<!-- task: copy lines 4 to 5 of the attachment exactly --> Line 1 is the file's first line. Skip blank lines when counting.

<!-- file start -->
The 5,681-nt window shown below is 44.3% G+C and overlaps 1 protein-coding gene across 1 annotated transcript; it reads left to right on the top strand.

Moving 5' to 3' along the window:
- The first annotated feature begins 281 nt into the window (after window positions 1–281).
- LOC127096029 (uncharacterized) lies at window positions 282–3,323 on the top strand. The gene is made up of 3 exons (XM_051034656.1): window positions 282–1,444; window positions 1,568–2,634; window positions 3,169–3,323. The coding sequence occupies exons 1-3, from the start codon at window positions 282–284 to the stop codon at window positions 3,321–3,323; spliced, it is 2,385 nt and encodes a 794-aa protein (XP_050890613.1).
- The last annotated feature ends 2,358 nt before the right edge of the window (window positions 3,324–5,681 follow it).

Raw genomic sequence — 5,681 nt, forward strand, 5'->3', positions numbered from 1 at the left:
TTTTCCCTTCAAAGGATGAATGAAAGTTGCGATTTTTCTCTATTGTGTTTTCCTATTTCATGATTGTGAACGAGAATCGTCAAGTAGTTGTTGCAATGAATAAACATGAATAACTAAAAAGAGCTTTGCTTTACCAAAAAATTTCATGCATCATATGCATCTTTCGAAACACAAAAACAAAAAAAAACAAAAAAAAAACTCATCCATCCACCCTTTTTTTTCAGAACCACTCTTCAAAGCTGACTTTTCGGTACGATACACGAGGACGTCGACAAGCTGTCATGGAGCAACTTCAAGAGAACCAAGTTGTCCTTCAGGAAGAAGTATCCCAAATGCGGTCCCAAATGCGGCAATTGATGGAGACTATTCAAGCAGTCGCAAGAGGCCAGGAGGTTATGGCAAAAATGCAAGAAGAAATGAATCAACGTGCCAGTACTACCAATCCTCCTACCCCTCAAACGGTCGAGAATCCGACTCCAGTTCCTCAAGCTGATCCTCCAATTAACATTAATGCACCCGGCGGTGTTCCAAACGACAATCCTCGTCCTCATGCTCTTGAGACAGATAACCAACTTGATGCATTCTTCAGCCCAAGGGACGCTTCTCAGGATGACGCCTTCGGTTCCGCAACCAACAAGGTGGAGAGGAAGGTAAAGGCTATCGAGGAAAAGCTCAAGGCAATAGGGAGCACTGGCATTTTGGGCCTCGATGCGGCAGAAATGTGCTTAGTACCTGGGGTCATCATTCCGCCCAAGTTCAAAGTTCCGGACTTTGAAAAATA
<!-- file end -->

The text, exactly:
- LOC127096029 (uncharacterized) lies at window positions 282–3,323 on the top strand. The gene is made up of 3 exons (XM_051034656.1): window positions 282–1,444; window positions 1,568–2,634; window positions 3,169–3,323. The coding sequence occupies exons 1-3, from the start codon at window positions 282–284 to the stop codon at window positions 3,321–3,323; spliced, it is 2,385 nt and encodes a 794-aa protein (XP_050890613.1).
- The last annotated feature ends 2,358 nt before the right edge of the window (window positions 3,324–5,681 follow it).